South African Archbishop Desmond Tutu spoke at John Hopkins University last week. He brought with him the humor of the oppressed.
He started with an oldie: "In the beginning," said the first black man ever to head the Anglican Church in South Africa, "we had the land and the Europeans had the Bible. They said, 'Let us pray' and of course, we dutifully closed our eyes.
"Lo and behold," Archbishop Tutu continued, "when we opened our eyes, they had the land and we had the Bible."
He followed that one with a goodie: "A Zambian and a South African were talking," said the archbishop, "and in the course of the conversation, the Zambian mentioned his country's Minister of Naval Affairs.
"' What is this?' exclaimed the South African. 'How can you have a Minister of Naval Affairs when your country is completely landlocked?'
" 'That may be so,' replied the Zambian, 'but don't you have a Minister of Justice?' "
At times, Archbishop Tutu worked his audience as deftly as Bob Hope: "The South African government, with great excitement, announced the beginning of its new space program. 'For our first mission,' said a government official proudly, 'we will send a manned spaceship to the sun.
"Well, somebody felt compelled to mention that the spaceship would burn up long before it reached the sun.
"' What do you think, that we South Africans are stupid?' snapped the government official. 'We plan to launch the ship at night.' "
Each joke, of course, had a moral: That injustice can never be kept hidden. That injustice is not only immoral but ultimately very stupid.
"We live," said Archbishop Tutu fervently, "in a moral universe. You know this. All of us know this instinctively. The perpetrators of injustice know this. This is a moral universe. Right and wrong do matter. Truth will out in the end. No matter what happens. No matter how many guns you use. No matter how many people get killed. It is an inexorable truth that freedom will prevail in the end, that injustice and repression and violence will not have the last word."
The Nobel Prize laureate spoke Wednesday at Hopkins' George Huntington Williams Memorial lecture series as part of a U.S. tour thank Americans for their support in the anti-apartheid movement. He is a charming gentleman -- gray-haired but as sprightly as an elf -- who frequently flashed a broad, expressive smile and who spoke with a moral intensity that held his audience spell-bound.
He told his audience that each individual can make a difference in the struggle for freedom and he shared with us his unflagging faith that people will find the will and strength to try.
And he celebrated the diversity of his country.
"You are the rainbow people of God. Black and white and all of the colors in between," he said, quoting from a speech he made during a mass demonstration in South Africa.
"Our differences," he said, "were given to us by God so that we can know that we were made for togetherness, made for a network of interdepence."
"South Africa," he said, "can become the paradigm of the world. It has all the problems of the world, writ large and writ small. It has all the disparities between the First World and the Third World. And when we get it right, then the world will say, 'Ah, it is possible for peoples as diverse as those in South Africa to cohere into a community, to learn to live together.' "
Such a message, needless to say, carries a particular resonance in America. America, too, could become a paradigm for the world, for it is blessed with the same diversity as South Africa. But unlike in South Africa, our faith in a future in which peoples of all colors can live together in peace has begun to flag.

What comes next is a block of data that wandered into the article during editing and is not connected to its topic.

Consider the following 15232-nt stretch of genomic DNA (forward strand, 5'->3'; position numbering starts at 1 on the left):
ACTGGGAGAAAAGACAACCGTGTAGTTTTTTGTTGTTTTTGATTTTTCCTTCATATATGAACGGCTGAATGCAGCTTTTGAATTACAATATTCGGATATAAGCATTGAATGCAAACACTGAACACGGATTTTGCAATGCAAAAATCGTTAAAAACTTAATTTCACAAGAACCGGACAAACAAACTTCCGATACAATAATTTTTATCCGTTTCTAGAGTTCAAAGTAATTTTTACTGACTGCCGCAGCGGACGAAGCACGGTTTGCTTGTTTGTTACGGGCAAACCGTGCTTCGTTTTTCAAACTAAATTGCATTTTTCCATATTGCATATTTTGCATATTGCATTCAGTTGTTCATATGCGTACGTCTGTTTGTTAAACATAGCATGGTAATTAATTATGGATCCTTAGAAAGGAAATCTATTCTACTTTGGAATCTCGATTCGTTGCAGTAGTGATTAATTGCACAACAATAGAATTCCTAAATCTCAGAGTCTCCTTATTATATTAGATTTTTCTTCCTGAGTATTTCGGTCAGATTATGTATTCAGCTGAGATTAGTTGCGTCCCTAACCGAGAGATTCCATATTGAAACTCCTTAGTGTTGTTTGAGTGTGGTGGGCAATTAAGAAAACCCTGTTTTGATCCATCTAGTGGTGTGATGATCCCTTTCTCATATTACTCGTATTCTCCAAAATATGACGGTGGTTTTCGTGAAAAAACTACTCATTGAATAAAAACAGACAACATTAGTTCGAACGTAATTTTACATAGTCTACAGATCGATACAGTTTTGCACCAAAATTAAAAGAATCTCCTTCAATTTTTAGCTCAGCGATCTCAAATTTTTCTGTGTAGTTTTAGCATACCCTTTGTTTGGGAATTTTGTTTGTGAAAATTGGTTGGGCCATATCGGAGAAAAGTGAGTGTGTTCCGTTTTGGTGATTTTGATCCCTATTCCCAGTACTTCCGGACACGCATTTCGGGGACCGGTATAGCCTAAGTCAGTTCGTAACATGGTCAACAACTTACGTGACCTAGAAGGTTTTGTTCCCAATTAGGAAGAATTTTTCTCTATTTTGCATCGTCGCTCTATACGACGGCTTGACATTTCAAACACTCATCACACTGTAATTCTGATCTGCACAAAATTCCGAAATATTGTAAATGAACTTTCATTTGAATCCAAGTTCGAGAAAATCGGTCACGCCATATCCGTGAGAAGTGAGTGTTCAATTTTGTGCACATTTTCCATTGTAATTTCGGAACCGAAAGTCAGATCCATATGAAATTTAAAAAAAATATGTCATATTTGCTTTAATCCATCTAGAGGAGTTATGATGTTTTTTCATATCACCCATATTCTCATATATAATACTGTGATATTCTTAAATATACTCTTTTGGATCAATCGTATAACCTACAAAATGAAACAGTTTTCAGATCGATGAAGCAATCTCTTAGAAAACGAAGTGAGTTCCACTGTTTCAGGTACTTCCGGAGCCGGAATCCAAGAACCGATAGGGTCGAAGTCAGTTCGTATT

Efforts to promote understanding and mutual respect are derided by the conservative right as "political correctness," as // though such efforts were no more than a foolish fad. Efforts to enlarge and perhaps, deepen, our understanding of women, racial and ethnic minorities, homosexuals and others have been attacked under the banner of "traditional family values." The Republican Convention last August seemed to many to have been a celebration of intolerance.
In the past few years, America has engaged in -- and won -- a space race and an arms race. The American form of government outlasted the Soviet form of government in a Cold War. Now, perhaps, we are engaged in a Rainbow Race to see which society can find strength through diversity in an age of peace.
I believe we have a head start in this race, but the South Africans seem to be gaining fast. True, their society remains rocked by violence. They have taken no more than the first tiny steps toward building a multi-racial society.
But every South African I have met has shared Archbishop Tutu's unflagging faith that a new South Africa will emerge out of the violence and the chaos. They seem determined to forge a unified people out of the multiplicity of ethnicities there. And leaders -- such as Archbishop Tutu, African National Congress president Nelson Mandela and even President F. W. de Klerk -- have been steadfast in reminding individual citizens that each of them has an important role to play in forging this new society.
I wish we had such energy and commitment here. I wish we enjoyed the kind of moral leadership South Africa appears to enjoy.
The problems that paralyze this country do not seem as clear-cut as ending apartheid. America's problems seem to involve the self-destructive behavior of groups of people: violent crime, drug abuse, multi-generational poverty.
But at bottom, the solution to the self-destruction of so many of our people lies with all of us; first and foremost with a faith and commitment that people not only can be saved but are worth saving.
Our leaders today play to our anger.
Unless that changes, South Africa will overtake us in the Rainbow Race and leave us far behind. This is one race, above all the others, that I'd like to see us win.
Wiley Hall is a columnist for The Evening Sun.